Philippines President Rodrigo Duterte is due to arrive in Japan on Tuesday for a two-day official state visit in the wake of his declaration in Beijing of plans to "separate" his country from the United States.
Meeting with Chinese President Xi Jinping in The Great Hall of the People earlier this week, Duterte said, "in this venue I announce my separation from the United States."
He also spoke of "the three of us against the world" -- the three being China, Russia and the Philippines.
That leaves Japan's diplomats and other officials scratching their heads and scrambling to try to understand exactly what he meant by those remarks and how Japan might be expected to respond.
Chief Cabinet Secretary Yoshihide Suga, the government's main spokesman, declined to speculate on what will assuredly be a likely topic of discussion when Duterte meets with Prime Minister Shinzo Abe.
When Abe invited Duterte to visit Japan on the sidelines of the Association of Southeast Asian Nations (ASEAN) summit meeting in Laos in September, Duterte was already causing international controversy with his mouth.
Washington canceled a planned meeting between him and President Barack Obama after Duterte called him a "son of a whore."
Since then the Philippine president has doubled down on his anti-American rhetoric.
This is bound to be very troubling in Tokyo as Washington is Japan's main ally and protector.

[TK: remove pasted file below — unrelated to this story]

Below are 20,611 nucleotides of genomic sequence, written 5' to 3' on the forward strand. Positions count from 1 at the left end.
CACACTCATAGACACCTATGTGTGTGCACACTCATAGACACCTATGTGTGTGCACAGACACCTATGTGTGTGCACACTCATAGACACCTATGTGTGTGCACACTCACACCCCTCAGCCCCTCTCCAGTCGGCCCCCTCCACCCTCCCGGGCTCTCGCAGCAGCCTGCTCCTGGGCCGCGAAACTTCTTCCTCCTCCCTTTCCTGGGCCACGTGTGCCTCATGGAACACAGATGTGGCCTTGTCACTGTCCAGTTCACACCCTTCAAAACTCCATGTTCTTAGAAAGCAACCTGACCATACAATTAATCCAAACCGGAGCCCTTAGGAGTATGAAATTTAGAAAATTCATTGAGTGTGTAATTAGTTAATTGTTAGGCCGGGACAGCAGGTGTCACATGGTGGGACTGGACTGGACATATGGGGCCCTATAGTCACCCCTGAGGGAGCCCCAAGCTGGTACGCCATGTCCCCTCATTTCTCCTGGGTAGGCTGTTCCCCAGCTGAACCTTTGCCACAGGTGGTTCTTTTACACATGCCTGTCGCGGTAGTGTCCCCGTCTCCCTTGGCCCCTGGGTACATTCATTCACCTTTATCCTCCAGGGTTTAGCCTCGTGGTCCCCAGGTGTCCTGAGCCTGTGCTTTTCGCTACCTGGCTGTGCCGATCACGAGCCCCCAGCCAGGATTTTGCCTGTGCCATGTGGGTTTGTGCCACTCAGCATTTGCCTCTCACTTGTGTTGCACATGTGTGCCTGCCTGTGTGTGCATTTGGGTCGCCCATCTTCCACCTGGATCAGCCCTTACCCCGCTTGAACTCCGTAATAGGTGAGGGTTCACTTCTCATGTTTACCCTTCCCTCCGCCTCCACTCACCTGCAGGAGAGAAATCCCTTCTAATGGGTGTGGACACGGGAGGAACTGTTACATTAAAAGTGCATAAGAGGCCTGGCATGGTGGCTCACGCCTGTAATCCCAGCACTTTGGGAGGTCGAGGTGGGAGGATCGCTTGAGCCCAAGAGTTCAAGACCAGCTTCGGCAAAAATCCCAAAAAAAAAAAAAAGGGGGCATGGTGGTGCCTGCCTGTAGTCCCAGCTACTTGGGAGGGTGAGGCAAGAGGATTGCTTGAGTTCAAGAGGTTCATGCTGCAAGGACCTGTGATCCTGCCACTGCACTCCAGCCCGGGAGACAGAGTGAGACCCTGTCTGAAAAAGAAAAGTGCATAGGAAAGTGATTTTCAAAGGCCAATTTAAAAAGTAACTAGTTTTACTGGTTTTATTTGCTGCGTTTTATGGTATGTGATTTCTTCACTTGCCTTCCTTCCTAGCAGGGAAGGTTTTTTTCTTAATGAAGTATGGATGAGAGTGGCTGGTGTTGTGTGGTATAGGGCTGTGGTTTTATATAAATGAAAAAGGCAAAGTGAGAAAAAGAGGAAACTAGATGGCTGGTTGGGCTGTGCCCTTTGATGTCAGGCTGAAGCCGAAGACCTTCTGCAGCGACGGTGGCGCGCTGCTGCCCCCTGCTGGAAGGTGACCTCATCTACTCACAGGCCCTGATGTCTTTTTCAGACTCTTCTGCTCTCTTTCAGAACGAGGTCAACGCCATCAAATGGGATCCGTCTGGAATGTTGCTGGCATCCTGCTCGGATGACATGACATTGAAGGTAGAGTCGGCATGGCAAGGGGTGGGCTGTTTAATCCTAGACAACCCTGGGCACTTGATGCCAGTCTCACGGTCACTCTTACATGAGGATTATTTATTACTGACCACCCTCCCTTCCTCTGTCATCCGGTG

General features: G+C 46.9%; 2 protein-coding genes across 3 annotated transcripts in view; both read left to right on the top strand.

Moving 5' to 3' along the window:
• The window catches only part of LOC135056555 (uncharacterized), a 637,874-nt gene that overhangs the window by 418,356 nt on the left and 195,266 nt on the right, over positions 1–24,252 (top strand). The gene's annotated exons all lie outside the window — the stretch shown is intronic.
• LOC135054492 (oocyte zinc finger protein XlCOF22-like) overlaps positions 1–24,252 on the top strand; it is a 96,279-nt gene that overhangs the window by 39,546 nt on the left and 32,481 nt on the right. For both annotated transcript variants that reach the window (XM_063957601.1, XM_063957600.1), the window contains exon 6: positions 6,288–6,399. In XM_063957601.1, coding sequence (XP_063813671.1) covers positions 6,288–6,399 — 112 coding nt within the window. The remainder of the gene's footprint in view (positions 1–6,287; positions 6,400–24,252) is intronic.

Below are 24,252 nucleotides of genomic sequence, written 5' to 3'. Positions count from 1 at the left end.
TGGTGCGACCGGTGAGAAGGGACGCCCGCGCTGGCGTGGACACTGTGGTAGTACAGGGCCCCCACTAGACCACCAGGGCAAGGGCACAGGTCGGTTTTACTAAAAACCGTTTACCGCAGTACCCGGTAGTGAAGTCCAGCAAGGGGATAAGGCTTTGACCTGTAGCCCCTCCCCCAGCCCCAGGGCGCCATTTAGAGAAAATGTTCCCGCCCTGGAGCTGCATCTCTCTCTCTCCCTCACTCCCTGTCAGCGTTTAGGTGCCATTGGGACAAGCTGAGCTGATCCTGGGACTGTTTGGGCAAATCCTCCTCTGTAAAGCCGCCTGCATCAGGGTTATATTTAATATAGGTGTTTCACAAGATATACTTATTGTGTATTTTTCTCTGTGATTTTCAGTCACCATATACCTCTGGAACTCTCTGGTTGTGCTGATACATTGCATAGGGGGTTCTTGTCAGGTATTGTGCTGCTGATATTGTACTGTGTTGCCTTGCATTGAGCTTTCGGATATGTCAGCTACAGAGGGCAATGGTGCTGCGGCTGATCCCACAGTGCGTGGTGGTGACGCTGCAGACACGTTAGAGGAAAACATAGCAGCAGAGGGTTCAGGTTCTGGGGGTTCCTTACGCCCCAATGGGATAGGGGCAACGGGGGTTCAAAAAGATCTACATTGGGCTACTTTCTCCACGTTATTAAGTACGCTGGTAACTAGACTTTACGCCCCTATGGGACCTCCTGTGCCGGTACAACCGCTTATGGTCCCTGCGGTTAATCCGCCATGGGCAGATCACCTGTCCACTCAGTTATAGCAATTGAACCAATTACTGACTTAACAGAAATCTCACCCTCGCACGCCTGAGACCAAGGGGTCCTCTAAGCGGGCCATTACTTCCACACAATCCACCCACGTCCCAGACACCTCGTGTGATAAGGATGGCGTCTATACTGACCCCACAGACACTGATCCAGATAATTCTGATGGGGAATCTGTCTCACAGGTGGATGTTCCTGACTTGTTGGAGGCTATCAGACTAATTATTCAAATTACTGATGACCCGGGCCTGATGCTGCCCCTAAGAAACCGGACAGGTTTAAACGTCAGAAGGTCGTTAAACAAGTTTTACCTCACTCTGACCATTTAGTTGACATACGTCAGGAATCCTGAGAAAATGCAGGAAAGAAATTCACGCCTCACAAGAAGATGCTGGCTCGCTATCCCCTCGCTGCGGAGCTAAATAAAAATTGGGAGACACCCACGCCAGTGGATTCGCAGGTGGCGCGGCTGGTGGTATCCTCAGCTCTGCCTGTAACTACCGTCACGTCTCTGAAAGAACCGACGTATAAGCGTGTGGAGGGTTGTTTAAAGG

Duterte's remarks represent an extraordinary turnaround.
Just a little more than one year ago, Tokyo hosted Duterte's predecessor, Benigno Aquino III, who had a completely different approach to relations with the U.S.
Under Aquino the Philippines was America's chief Asian ally behind Japan in disputes in the South and East China seas.
It was Aquino who brought China before an international tribunal concerning Beijing's vast claims in the resource-rich South China Sea.
It was Aquino who invited Japan to use Philippine bases to fly patrols over disputed islands. He signed the Enhanced Defense Cooperation Agreement allowing American military forces to operate from five bases in the Philippines.
Japan recently loaned the Philippines five patrol-trainer aircraft and ten patrol boats, the first of which arrived in Philippine waters in August.
The U.S. has also provided reconditioned coast guard cutters for the Philippine navy.
Duterte has said that his county can get all the armaments it needs from China and Russia.
During his recent visit to China, Duterte came up with billion of dollars worth of loans for infrastructure.
He is planning to meet with Japanese businessmen during his time in Tokyo. Japan is the Philippines' largest trading partner.
Observers believe that the visit next week, which will include an audience with Emperor Akihito, will be in the nature of the two sides getting to know one another rather than getting down to real nitty-gritty discussions.
Up to now Duterte has maintained a generally friendly attitude toward Japan. He has even thanked Japan for what he says is its generous assistance in the aftermath of Typhoon Haiyon in 2013 that devastated the city of Bacalod.
Next stop? Russia.
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